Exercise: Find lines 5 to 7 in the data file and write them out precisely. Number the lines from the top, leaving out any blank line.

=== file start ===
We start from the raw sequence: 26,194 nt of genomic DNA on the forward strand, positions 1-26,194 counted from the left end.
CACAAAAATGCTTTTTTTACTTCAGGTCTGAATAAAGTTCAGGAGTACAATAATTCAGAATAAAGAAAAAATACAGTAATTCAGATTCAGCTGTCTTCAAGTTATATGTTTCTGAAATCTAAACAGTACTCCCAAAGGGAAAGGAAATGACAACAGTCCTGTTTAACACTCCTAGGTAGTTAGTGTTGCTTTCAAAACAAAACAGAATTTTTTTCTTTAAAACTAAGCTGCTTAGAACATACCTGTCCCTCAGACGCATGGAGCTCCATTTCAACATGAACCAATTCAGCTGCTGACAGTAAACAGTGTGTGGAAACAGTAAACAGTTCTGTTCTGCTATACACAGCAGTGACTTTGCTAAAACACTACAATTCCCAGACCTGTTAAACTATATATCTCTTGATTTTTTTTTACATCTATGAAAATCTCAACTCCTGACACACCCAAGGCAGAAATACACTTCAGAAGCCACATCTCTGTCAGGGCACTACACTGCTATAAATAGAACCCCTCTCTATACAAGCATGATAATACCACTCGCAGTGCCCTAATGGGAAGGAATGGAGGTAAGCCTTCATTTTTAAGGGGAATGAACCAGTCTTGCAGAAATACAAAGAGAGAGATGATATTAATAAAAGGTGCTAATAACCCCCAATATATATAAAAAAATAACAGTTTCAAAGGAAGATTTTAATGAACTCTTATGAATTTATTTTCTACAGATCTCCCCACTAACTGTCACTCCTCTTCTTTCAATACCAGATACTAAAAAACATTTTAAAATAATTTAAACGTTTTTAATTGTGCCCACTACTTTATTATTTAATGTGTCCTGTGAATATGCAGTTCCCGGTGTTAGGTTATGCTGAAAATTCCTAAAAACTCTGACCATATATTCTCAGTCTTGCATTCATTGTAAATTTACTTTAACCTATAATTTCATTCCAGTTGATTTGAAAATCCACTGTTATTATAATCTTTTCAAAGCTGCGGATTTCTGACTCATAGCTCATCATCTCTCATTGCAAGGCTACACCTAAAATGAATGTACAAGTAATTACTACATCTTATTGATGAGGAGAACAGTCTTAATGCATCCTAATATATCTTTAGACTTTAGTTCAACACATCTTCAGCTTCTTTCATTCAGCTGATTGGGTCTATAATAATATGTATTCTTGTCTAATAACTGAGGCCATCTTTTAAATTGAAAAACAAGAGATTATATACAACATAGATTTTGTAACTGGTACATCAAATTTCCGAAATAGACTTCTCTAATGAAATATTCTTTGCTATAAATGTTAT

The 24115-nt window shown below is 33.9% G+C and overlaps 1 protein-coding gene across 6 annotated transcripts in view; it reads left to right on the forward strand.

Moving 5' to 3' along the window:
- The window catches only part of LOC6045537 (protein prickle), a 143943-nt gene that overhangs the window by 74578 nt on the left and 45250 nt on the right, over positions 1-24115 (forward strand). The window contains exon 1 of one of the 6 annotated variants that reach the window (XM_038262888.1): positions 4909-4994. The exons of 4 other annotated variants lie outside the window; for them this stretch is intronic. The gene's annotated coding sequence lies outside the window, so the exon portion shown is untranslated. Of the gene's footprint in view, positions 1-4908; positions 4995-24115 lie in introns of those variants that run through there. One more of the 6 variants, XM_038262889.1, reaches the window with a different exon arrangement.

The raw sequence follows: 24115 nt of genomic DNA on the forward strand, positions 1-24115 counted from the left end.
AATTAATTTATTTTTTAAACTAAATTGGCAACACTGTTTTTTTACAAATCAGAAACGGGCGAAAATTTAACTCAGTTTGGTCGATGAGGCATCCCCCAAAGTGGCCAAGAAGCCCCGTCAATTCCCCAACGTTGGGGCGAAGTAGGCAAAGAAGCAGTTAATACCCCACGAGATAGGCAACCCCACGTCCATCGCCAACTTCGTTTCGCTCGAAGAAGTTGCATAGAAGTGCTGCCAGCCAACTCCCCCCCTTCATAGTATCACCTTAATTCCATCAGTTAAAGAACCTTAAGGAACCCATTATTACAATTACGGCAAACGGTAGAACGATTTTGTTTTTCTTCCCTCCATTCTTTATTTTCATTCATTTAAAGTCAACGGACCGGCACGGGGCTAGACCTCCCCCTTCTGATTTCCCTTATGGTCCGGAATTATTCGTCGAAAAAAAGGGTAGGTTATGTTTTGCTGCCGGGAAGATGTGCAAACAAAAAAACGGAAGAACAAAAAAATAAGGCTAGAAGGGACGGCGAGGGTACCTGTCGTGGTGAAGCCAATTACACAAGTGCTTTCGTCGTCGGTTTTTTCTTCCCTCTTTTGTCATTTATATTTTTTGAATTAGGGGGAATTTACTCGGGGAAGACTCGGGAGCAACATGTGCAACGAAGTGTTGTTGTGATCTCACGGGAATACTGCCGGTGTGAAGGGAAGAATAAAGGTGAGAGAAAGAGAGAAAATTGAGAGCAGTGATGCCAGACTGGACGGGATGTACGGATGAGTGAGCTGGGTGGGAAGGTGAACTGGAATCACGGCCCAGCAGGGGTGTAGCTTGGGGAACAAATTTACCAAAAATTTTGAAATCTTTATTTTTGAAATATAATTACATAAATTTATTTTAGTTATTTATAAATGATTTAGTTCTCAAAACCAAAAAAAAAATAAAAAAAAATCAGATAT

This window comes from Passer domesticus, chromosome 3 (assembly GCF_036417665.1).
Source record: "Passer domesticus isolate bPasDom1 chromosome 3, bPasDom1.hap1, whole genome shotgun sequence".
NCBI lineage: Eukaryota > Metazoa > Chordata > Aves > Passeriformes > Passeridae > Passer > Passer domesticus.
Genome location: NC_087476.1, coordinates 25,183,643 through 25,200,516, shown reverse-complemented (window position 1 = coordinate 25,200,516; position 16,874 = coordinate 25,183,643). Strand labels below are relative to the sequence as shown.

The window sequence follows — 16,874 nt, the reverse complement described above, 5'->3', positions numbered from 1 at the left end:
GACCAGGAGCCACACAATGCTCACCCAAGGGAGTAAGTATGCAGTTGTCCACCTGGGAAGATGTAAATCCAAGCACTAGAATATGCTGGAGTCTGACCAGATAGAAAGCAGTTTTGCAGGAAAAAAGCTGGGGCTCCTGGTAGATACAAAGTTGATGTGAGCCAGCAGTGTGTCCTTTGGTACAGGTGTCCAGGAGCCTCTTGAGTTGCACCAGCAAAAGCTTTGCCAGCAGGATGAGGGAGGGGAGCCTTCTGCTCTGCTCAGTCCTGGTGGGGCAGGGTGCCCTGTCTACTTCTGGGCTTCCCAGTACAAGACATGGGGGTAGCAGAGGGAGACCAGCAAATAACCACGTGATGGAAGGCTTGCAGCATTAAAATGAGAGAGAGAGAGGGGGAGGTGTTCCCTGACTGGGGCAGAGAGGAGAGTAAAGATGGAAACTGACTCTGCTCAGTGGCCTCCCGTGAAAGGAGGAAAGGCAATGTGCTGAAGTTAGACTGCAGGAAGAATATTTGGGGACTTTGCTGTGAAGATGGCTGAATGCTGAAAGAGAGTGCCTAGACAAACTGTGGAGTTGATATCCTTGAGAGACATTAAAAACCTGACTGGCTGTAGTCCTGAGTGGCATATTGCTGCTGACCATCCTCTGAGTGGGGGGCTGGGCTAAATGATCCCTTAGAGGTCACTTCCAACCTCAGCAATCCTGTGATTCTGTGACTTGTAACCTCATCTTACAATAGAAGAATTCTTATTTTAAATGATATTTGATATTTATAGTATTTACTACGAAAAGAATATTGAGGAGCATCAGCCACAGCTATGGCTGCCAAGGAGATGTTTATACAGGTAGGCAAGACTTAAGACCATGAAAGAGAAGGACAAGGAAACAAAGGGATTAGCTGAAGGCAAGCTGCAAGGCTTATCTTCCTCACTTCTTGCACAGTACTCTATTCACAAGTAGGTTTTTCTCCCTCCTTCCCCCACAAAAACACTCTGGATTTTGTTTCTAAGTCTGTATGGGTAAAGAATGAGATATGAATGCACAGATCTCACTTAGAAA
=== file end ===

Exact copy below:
- The window catches only part of LOC6045537 (protein prickle), a 143943-nt gene that overhangs the window by 74578 nt on the left and 45250 nt on the right, over positions 1-24115 (forward strand). The window contains exon 1 of one of the 6 annotated variants that reach the window (XM_038262888.1): positions 4909-4994. The exons of 4 other annotated variants lie outside the window; for them this stretch is intronic. The gene's annotated coding sequence lies outside the window, so the exon portion shown is untranslated. Of the gene's footprint in view, positions 1-4908; positions 4995-24115 lie in introns of those variants that run through there. One more of the 6 variants, XM_038262889.1, reaches the window with a different exon arrangement.

The raw sequence follows: 24115 nt of genomic DNA on the forward strand, positions 1-24115 counted from the left end.
AATTAATTTATTTTTTAAACTAAATTGGCAACACTGTTTTTTTACAAATCAGAAACGGGCGAAAATTTAACTCAGTTTGGTCGATGAGGCATCCCCCAAAGTGGCCAAGAAGCCCCGTCAATTCCCCAACGTTGGGGCGAAGTAGGCAAAGAAGCAGTTAATACCCCACGAGATAGGCAACCCCACGTCCATCGCCAACTTCGTTTCGCTCGAAGAAGTTGCATAGAAGTGCTGCCAGCCAACTCCCCCCCTTCATAGTATCACCTTAATTCCATCAGTTAAAGAACCTTAAGGAACCCATTATTACAATTACGGCAAACGGTAGAACGATTTTGTTTTTCTTCCCTCCATTCTTTATTTTCATTCATTTAAAGTCAACGGACCGGCACGGGGCTAGACCTCCCCCTTCTGATTTCCCTTATGGTCCGGAATTATTCGTCGAAAAAAAGGGTAGGTTATGTTTTGCTGCCGGGAAGATGTGCAAACAAAAAAACGGAAGAACAAAAAAATAAGGCTAGAAGGGACGGCGAGGGTACCTGTCGTGGTGAAGCCAATTACACAAGTGCTTTCGTCGTCGGTTTTTTCTTCCCTCTTTTGTCATTTATATTTTTTGAATTAGGGGGAATTTACTCGGGGAAGACTCGGGAGCAACATGTGCAACGAAGTGTTGTTGTGATCTCACGGGAATACTGCCGGTGTGAAGGGAAGAATAAAGGTGAGAGAAAGAGAGAAAATTGAGAGCAGTGATGCCAGACTGGACGGGATGTACGGATGAGTGAGCTGGGTGGGAAGGTGAACTGGAATCACGGCCCAGCAGGGGTGTAGCTTGGGGAACAAATTTACCAAAAATTTTGAAATCTTTATTTTTGAAATATAATTACATAAATTTATTTTAGTTATTTATAAATGATTTAGTTCTCAAAACCAAAAAAAAAATAAAAAAAAATCAGATAT